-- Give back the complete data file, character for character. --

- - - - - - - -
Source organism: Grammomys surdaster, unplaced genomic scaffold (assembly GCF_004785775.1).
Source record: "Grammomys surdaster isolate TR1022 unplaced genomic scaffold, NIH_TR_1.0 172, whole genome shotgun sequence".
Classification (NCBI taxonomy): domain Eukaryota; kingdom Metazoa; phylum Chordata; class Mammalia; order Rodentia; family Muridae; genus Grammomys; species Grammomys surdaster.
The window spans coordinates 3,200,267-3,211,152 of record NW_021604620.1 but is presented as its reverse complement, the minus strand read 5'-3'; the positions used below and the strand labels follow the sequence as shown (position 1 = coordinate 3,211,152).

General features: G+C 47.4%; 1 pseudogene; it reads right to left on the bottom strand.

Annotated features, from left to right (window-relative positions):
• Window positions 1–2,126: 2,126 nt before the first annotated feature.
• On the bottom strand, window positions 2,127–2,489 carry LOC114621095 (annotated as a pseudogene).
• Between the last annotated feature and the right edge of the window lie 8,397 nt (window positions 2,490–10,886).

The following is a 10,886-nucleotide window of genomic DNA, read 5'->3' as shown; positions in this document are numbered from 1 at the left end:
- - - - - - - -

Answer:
Source organism: Grammomys surdaster, unplaced genomic scaffold (assembly GCF_004785775.1).
Source record: "Grammomys surdaster isolate TR1022 unplaced genomic scaffold, NIH_TR_1.0 172, whole genome shotgun sequence".
Classification (NCBI taxonomy): domain Eukaryota; kingdom Metazoa; phylum Chordata; class Mammalia; order Rodentia; family Muridae; genus Grammomys; species Grammomys surdaster.
The window spans coordinates 3,200,267-3,211,152 of record NW_021604620.1 but is presented as its reverse complement, the minus strand read 5'-3'; the positions used below and the strand labels follow the sequence as shown (position 1 = coordinate 3,211,152).

General features: G+C 47.4%; 1 pseudogene; it reads right to left on the bottom strand.

Annotated features, from left to right (window-relative positions):
• Window positions 1–2,126: 2,126 nt before the first annotated feature.
• On the bottom strand, window positions 2,127–2,489 carry LOC114621095 (annotated as a pseudogene).
• Between the last annotated feature and the right edge of the window lie 8,397 nt (window positions 2,490–10,886).

The following is a 10,886-nucleotide window of genomic DNA, read 5'->3' as shown; positions in this document are numbered from 1 at the left end: